|Standard aspect ratios: SD, HD and super HD|
|16:9 - Image: Wikipedia|
The main number is need to keep in your head is a simple ratio: 16:9. Nowadays, almost all digital outputs follow this basic ratio. It is described by Wikipedia as "universal for high-definition television and European digital television". In short, it has become the global standard.
What is 16:9?
A 16 to 9 ratio means 16 units across the top (horizontally), and 9 along the side (vertically). Stick to this standard ratio when you are rendering your animation - and you won't go wrong. It's the same size as your laptop, your TV, and also fits YouTube. In short - pretty much everything.
|A 16 by 9 screen. Photo: Wikipedia|
It is high enough quality to make a good image, but won't produce huge files that will take forever to render and massively slow down your work flow. This is the aspect ratio we recommend our students use for their final renders.
You can also render at HD 1080, or "full HD". HD 1080 is 1920 x 1080, which is broadcast quality. Render times will be much longer but the quality is suitable for broadcast on TV.
If render time is short, and you are only planning on showing your work on YouTube or some other small screen, try rendering at 720 by 486, also known as "1/2 k", "SD", or "Standard Definition". This will give you a quick result, especially useful if you are doing a test render, and just want to see how your work will come out.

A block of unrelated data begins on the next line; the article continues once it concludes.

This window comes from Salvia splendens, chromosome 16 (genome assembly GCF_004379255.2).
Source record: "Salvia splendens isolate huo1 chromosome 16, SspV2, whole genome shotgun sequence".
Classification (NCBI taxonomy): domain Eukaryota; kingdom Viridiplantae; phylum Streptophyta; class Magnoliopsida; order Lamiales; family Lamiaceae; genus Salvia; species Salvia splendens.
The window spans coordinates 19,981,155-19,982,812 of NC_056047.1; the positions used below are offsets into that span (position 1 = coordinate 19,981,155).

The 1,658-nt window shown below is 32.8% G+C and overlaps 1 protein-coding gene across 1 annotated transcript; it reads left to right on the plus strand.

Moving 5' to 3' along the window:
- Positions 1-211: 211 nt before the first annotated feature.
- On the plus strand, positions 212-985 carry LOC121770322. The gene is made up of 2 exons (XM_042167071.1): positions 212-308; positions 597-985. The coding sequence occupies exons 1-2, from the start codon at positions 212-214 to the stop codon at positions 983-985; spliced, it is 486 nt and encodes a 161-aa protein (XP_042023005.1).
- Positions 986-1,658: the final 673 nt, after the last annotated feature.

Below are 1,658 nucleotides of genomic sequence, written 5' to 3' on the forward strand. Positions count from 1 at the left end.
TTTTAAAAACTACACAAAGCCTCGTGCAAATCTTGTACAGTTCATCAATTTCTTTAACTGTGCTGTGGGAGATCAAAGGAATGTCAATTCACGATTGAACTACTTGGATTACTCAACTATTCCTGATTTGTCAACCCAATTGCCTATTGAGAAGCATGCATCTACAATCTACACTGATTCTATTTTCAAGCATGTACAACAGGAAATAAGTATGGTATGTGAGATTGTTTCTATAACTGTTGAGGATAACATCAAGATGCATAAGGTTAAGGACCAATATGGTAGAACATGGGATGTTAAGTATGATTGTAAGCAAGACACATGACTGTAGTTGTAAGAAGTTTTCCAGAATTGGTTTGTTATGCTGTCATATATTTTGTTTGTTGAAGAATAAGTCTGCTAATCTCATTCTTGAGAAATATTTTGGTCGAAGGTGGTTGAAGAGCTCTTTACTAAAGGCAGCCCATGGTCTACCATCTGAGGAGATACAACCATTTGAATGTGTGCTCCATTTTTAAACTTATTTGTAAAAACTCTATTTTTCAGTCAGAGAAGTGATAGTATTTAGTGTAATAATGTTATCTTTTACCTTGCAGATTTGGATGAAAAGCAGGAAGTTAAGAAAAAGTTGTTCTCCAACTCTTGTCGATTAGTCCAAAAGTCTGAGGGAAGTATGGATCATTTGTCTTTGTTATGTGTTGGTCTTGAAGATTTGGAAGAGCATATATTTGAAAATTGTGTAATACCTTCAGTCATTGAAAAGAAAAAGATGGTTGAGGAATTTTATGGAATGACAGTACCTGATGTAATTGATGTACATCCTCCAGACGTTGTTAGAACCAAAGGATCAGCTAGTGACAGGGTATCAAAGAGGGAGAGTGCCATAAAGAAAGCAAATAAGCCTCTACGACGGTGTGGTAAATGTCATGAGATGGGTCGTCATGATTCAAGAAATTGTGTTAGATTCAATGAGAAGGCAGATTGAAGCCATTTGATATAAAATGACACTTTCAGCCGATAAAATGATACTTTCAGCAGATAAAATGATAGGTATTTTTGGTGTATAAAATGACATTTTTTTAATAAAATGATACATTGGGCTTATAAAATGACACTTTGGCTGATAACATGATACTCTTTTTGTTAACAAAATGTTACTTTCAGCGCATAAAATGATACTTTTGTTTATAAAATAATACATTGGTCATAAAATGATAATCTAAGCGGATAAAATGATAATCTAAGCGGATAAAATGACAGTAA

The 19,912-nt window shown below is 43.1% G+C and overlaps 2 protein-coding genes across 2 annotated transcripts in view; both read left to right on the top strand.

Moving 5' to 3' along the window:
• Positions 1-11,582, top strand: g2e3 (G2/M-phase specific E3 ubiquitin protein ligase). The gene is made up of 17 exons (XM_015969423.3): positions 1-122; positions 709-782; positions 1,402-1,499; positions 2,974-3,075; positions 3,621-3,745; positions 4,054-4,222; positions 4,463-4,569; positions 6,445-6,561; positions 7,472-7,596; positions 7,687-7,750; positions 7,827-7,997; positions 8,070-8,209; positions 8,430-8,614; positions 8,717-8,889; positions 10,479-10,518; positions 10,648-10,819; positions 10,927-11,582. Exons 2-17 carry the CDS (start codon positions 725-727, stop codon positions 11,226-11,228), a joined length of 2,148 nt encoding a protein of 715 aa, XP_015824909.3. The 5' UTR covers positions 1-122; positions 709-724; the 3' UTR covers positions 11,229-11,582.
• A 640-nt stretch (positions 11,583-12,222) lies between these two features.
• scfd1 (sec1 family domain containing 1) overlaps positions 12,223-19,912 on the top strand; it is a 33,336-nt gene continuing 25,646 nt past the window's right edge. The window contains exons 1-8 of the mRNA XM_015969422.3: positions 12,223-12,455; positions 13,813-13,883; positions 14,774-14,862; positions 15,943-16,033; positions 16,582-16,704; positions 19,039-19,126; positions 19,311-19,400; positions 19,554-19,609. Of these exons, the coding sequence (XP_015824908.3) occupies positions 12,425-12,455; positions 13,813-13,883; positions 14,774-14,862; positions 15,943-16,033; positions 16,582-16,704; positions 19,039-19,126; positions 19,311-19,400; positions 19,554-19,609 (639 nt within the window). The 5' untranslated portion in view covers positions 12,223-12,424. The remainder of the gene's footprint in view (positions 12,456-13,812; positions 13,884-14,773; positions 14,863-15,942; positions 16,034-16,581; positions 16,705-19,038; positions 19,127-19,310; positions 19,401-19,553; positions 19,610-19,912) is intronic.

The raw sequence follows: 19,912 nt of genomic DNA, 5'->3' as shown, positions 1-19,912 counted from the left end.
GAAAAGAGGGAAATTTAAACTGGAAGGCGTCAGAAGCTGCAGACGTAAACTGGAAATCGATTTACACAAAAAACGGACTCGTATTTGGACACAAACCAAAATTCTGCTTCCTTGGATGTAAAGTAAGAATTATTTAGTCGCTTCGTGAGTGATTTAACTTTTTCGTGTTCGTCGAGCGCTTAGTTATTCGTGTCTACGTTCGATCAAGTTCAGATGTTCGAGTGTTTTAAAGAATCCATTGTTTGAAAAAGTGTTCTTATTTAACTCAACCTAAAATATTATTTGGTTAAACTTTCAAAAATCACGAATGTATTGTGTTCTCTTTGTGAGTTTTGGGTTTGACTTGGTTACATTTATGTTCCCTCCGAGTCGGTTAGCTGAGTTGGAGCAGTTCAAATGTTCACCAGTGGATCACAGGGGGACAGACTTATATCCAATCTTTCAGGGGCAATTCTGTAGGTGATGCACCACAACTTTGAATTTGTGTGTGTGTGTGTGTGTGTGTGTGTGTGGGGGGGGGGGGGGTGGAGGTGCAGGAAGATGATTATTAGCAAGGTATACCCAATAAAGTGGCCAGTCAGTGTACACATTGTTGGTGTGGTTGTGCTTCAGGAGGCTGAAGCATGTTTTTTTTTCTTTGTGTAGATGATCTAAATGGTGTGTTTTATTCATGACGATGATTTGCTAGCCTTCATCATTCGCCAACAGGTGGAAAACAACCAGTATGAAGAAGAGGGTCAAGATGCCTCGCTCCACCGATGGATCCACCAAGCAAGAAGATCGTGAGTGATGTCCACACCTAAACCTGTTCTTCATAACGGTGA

For more detail, see this blog post here:
To find out more about Animation Apprentice, click here for a link to Frequently Asked Questions. To sign up for our next classroom at Animation Apprentice, follow this link. For more information on finding work and surviving in the animation and visual effects business, read our post on how to find a job in the animation industry, and check out our post about what not to do at a job interview. Also see our post on starting your own small animation business, learn how to create an invoice, and see how we are helping our students find work through our film co-operative Nano Films. Download the free Escape Studios Careers in VFX Handbook. Take a look at how awn.com can help you find a job, and read our piece about how to survive as a freelance animator. Also, find out what Cinesite look for in a student's demo reel, and read our post on setting up your own animation business. Also see our post about freelancers and taxes.